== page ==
“And you stayed out of prison because it was ruled self defense.” Tom swerved down the highway as he searched for a file folder. Once he had it, he handed it over and sipped the bottle of Old Harper hard. “The girl is a hoor. She was doing one of the city selectmen in a motel down on I-27 when men broke into the room and killed the great man. Gambling debt it’s said. I suspect that they planned to kill her too but she dealt with them so sweetly that they let her live. We took the killers into custody, but the girl lit off.”

I read the file. “She has a mother living down by Nazareth.”

“And that’s where we’re headed.”

“Father?”

He became solemn and shook his head while setting his jaw, “Died on the road. Drove a Peterbilt. Rolled it when he took an exit too fast outside of Rowan, Oklahoma. Father was in the Masonic Lodge.”

Tom’s masonic affiliation must still have meant something. Fellow lodge brother’s daughter and all.

Nazareth wasn’t much of a place. Her mother lived in a trailer, the kind that they call a mobile home with no wheels on it. The man who worked at the trailer park who pointed out the right place called it a coach. The rusty box with the rattling swamp cooler on top didn’t look much like a coach to me. People make jokes about places like that because tornadoes tend to veer toward them. It makes some sense to me, God wanting to clean the place up in that way.

The mother came to the door in pain. Tom smiled insincerely and held out a badge. The mother had a story to tell. She’d worked at a dry-cleaners for somewhere over twenty years.

“Now I get headaches. I had to handle all these chemicals for such a long time. That’s what’s wrong with my nails.” She held out her hands, showed her nails; they were yellow and gnarled, fungal, and the ends were soft and rotted off.”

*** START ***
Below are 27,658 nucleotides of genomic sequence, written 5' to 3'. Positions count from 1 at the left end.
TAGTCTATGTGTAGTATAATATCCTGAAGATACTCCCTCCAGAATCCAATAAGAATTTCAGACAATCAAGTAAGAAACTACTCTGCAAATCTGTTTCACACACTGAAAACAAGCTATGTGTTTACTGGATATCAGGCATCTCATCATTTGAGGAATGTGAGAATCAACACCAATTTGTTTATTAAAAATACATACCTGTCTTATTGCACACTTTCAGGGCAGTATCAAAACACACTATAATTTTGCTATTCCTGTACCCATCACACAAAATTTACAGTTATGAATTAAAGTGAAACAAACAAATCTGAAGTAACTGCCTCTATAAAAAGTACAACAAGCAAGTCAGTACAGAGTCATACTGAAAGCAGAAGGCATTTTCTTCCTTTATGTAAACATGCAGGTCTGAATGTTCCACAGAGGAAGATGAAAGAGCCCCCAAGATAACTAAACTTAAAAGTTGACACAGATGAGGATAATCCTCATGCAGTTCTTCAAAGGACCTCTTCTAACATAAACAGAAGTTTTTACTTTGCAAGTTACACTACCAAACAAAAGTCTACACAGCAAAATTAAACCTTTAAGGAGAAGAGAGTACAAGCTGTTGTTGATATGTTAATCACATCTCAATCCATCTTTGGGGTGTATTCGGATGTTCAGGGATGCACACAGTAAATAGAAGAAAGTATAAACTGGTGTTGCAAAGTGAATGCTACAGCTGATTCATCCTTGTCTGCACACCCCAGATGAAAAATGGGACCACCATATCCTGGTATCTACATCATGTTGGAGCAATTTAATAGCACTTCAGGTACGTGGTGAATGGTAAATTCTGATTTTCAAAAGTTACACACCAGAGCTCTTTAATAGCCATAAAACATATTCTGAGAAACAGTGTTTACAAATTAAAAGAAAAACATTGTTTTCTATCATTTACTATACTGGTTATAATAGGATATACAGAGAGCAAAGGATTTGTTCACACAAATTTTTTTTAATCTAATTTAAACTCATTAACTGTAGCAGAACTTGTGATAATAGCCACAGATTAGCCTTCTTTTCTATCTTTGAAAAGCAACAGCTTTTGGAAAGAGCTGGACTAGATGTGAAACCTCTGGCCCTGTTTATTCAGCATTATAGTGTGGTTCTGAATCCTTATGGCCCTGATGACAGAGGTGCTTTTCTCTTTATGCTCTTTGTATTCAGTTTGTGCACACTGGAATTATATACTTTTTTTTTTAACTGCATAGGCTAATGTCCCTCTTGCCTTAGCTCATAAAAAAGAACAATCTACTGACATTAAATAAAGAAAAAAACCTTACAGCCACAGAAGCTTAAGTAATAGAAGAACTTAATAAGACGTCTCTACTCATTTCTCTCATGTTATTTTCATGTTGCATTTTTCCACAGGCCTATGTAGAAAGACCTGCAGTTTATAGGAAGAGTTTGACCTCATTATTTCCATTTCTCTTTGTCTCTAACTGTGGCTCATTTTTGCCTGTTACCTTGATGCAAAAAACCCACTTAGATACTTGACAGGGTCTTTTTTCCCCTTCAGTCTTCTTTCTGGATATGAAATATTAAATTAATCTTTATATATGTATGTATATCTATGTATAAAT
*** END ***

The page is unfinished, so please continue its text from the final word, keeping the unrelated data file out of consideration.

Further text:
I asked, “What about the last time you saw Mary? How long ago was it?”

“She passed through about two weeks ago. She said she’d started going to church. Said she’d been talking to an Anglican priest, but we’re Southern Baptist. So I thought that was odd. The mother sought for something nice to say about her daughter. She brought me spaghetti. She knows I don’t have any money.”

Tom probed gently, “Does she have friends around here? How about her ex-husband, Billy?”

“Billy Smith? Him? He’s in prison somewhere back east for robbing a bank. They both growed up together, you know, They always want more, you know, kids. How do you keep them from wanting what’s bad for them? Why’d the Lord make people this way? That we can only want what hurts us?”

“Where is this priest that she was seeing?” I asked, since Tom seemed prone to letting the old woman ramble. She depressed me, reminding me of an aunt now dead and gone to her reward.

“He’s a circuit preacher. Comes into town every other Sunday or so to give a sermon. There’s an assembly hall behind the gas station that a lot of the preachers use. I think that’s where she met him but I can’t be sure. I don’t get out much anymore.”

At once, the mother clutched her head. Her face a mask of pain, the grimaces throws of a terrible migraine. She groaned. 

“Mrs. Kinnings?” 

“My headaches. I get storms.”

Continued tomorrow - Willis (part two)


12 comments:

  1. Replies
    1. I'm glad you like it. I write these shorts because I enjoy writing them, but most of all so that they're enjoyed.

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  2. aah damn Willis... my heart hurts for him...

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    Replies
    1. What about Sheriff Tom Nipton?

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    2. Sheriff Tom just is, Willis hurts like hell...

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  3. You and OldNFO been discussing story lines? Great story and character development in such a short piece!

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  4. You're so wonderfully descriptive.

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    Replies
    1. Just trying to make a movie for your mind.